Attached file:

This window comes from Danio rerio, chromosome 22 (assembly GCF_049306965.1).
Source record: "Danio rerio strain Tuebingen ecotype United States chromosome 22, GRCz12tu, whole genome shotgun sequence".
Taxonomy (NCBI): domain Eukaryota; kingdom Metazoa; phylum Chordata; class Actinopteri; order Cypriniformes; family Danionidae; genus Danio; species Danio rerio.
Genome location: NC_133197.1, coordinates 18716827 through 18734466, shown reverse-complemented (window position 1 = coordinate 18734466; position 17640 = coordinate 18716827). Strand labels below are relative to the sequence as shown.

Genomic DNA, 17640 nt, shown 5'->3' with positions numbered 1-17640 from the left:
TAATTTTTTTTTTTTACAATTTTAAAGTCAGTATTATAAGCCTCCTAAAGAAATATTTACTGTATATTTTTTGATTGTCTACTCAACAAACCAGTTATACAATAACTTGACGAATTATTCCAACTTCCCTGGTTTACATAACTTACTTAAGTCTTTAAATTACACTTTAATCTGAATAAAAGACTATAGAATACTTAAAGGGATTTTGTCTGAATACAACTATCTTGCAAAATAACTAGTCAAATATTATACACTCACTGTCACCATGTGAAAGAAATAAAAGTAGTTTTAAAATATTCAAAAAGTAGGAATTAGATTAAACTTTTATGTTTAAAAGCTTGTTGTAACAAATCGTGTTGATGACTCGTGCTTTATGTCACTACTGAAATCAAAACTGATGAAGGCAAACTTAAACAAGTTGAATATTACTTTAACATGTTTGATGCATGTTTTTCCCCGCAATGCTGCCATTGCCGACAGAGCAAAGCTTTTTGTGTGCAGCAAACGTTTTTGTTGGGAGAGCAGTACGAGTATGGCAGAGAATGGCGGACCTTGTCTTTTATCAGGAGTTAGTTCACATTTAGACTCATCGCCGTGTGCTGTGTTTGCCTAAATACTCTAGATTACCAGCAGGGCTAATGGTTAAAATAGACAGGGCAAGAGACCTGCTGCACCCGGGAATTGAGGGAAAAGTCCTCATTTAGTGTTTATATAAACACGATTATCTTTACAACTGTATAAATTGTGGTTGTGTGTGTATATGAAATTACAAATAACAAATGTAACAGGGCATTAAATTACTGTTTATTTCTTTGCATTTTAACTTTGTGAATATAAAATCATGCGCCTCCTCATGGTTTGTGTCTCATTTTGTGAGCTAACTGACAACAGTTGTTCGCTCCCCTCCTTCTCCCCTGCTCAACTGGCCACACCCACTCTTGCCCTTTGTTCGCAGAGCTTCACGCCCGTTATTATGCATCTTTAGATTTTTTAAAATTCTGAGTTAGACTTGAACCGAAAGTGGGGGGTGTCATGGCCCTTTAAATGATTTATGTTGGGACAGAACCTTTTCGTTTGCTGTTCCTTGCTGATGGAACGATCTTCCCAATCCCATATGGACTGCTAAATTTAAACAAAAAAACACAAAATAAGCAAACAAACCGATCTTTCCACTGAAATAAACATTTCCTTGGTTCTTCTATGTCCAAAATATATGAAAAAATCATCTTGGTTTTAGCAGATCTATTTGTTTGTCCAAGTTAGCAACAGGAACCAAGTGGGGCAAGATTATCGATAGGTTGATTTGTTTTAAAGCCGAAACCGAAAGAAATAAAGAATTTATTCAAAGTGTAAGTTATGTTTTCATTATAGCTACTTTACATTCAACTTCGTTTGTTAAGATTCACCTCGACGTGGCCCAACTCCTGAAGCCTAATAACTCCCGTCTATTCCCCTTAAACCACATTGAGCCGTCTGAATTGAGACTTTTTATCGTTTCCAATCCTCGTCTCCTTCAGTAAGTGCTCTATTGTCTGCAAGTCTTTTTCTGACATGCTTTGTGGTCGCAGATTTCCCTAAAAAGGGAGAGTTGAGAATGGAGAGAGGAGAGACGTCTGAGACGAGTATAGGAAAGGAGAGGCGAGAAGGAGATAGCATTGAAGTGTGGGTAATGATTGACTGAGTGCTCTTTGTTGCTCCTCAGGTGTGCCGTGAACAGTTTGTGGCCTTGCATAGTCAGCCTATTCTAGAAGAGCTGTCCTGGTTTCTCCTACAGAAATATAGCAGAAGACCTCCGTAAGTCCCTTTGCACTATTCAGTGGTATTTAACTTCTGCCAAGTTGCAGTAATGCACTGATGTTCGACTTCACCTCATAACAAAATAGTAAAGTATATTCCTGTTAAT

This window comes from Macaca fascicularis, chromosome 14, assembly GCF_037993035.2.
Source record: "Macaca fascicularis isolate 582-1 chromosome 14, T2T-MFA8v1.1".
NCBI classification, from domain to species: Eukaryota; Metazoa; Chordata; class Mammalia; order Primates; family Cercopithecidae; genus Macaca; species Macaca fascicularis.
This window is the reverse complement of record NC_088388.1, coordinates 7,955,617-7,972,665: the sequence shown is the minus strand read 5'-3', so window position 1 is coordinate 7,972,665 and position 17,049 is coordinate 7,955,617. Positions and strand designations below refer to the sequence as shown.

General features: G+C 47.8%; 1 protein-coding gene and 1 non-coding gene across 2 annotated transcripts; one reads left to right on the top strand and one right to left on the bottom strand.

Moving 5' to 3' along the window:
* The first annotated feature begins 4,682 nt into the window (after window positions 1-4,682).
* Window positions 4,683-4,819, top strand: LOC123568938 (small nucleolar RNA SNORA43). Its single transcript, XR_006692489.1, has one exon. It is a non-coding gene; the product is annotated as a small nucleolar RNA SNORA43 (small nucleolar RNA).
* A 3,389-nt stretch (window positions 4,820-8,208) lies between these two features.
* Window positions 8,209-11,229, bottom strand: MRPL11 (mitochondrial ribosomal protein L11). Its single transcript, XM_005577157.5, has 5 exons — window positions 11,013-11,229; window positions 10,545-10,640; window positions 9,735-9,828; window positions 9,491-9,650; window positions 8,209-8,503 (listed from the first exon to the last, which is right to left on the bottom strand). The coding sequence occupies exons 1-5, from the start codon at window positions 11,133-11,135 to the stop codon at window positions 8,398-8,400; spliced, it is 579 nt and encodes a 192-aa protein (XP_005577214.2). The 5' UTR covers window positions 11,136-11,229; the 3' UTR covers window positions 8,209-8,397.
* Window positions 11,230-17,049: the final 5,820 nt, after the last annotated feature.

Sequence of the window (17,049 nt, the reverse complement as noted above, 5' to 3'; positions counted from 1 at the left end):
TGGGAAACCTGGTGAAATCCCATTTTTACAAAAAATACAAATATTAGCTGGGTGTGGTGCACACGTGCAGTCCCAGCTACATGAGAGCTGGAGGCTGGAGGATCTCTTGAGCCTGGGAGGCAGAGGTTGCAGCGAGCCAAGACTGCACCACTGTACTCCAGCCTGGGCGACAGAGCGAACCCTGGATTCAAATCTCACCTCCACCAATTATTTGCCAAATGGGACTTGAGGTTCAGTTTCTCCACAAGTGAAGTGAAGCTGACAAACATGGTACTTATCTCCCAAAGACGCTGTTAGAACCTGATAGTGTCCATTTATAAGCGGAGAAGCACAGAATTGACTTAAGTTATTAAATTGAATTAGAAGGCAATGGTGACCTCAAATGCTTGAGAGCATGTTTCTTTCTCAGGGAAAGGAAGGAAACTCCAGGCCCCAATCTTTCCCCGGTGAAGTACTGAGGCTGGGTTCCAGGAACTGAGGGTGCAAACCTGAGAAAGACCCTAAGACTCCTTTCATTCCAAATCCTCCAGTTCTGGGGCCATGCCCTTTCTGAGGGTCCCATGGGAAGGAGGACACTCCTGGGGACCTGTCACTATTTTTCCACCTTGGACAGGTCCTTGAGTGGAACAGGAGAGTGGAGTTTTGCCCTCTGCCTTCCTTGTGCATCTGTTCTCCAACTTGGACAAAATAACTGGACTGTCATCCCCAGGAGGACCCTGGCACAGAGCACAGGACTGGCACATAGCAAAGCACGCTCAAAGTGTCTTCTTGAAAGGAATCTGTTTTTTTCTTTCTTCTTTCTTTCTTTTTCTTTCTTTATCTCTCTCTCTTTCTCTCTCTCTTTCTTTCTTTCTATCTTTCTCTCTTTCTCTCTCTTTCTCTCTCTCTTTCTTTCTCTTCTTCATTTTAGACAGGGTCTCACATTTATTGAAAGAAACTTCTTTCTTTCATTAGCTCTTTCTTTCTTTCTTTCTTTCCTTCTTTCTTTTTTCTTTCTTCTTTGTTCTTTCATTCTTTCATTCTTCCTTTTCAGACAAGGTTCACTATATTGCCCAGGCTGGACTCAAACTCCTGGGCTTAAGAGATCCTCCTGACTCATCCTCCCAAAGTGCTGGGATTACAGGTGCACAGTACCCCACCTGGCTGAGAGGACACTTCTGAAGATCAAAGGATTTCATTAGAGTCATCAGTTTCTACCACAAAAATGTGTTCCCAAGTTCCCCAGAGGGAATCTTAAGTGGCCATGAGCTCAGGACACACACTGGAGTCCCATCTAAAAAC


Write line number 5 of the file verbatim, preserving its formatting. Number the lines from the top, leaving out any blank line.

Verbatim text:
Genomic DNA, 17640 nt, shown 5'->3' with positions numbered 1-17640 from the left: